When you make a mistake it’s not the end of the world. In fact, it’s an opportunity for a breakthrough.  You get back up, dust yourself off, and get your butt back to work. You also make sure you take the time to learn from the mistake.

Do what you need to do so this mistake doesn’t happen again. Then get back up with this new wisdom in your pocket. Just the fact that you GOT back up is a huge victory! If you can celebrate that you’ll be surprised at your ability to create something new and amazing from it.

A Story of how I learned to Trust

Here’s a little tale from the voiceover crypt for you. Many years ago, I read for the part of Goro for the Mortal Kombat movie. I did a great first audition, even making it to final callbacks. I had to read live for a panel of casting and studio people in an on-camera type, intimidating room where they sat in elevated chairs looking down at me and running me through the copy. I freaked out inside.

I still did a fair audition, but my inner turmoil turned into a big, dramatic huffing and puffing after the read, like I’d just lifted a car over my head. They mentioned that I probably wouldn’t be capable of sustaining the role for a whole film if one little audition made me that tired. I insisted I wasn’t tired, just invested in the role. I thanked them politely, then left devastated. I thought I’d just blown the biggest opportunity of my life.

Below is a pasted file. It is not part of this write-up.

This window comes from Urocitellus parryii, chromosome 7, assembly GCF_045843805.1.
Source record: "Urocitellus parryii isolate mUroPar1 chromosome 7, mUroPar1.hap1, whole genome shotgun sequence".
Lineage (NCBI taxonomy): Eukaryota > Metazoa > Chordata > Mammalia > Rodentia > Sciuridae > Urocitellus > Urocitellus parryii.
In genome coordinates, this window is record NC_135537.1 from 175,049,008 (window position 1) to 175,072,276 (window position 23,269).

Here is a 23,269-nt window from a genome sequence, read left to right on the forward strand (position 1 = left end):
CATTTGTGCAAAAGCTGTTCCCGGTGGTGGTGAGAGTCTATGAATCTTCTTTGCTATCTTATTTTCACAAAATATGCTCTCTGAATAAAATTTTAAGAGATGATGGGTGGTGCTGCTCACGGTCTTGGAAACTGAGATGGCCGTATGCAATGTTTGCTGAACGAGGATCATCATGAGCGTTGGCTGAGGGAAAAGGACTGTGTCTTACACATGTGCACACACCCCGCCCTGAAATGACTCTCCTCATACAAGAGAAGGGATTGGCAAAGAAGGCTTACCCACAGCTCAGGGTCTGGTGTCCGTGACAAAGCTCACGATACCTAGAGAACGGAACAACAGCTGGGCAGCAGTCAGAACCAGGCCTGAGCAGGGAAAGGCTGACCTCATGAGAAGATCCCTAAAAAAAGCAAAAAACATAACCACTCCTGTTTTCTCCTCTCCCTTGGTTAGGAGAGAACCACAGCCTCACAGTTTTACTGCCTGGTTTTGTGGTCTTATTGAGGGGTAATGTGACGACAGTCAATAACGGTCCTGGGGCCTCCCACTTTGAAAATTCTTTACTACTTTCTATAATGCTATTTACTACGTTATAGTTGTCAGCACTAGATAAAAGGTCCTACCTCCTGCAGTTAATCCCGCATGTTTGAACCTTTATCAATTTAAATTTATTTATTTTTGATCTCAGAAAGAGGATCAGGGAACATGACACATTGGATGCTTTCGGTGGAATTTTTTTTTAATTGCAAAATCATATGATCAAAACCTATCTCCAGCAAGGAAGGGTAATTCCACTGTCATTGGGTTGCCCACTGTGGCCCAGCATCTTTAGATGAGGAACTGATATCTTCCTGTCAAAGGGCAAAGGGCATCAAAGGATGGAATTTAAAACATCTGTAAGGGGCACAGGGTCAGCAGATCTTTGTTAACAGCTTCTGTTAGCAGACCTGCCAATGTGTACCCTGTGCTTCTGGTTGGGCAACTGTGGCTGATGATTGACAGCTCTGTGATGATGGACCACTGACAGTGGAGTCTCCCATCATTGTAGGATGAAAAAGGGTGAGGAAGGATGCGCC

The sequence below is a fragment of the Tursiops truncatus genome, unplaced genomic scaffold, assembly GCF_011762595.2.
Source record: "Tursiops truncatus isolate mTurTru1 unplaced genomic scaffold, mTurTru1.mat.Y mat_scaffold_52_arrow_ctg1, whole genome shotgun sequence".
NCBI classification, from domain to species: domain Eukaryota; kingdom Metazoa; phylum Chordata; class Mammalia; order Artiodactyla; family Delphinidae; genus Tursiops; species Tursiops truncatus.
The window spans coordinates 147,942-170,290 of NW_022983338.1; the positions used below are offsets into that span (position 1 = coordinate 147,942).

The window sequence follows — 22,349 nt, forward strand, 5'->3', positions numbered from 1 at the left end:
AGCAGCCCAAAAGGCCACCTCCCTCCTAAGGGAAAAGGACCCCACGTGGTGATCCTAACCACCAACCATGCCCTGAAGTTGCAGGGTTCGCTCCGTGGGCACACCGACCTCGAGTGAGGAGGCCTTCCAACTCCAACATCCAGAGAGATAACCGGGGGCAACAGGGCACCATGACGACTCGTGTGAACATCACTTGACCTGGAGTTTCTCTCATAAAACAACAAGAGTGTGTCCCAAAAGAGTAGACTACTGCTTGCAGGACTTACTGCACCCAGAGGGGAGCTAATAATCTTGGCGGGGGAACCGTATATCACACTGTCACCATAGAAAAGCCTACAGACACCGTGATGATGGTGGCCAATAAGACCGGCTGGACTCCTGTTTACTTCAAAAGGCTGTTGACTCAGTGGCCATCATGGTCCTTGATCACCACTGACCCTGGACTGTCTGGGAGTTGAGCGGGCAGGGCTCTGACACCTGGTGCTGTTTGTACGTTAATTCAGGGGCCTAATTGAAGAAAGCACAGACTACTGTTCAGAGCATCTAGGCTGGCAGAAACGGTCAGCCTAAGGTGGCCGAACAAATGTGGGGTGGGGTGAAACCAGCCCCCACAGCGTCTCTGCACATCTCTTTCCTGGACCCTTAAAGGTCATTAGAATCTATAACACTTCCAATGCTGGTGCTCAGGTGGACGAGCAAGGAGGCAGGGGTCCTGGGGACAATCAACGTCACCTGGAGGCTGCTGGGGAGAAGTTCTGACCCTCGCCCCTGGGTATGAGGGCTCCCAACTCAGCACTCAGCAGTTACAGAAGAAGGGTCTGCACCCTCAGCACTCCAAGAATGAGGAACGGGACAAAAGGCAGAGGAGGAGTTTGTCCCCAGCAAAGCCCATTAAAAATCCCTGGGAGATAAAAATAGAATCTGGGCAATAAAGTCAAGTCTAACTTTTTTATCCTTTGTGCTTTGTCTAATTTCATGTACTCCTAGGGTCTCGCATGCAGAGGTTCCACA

The next day, I got back up. I busted through the continuous internal beatings, re-committed to my voiceover career, and auditioned for a little anime show. Certainly not the same level as this movie, but it made me feel a little better. I probably booked it, I don’t remember, what I do remember is that I kept moving forward.

Now, more than 20 years later, I get to voice Sub-Zero in the Mortal Kombat games. The full circle took a while, but apparently, I used some of that fuel from that mistake to build an entire voiceover career. I trusted myself enough to get back up and try again.

It takes time

As I was reading this story back just now, I realized I never found out who ended up booking that role, so I looked it up. It was my dear friend, the amazing Frank Welker. Pretty good company to even be in the running with, so early on in my voiceover career! They probably had an offer out to him the whole time and were just looking for a backup plan. If Frank had declined the role, I actually may have still been in the running. So all of that anguish… all of that self doubt… may have been completely unfounded anyway.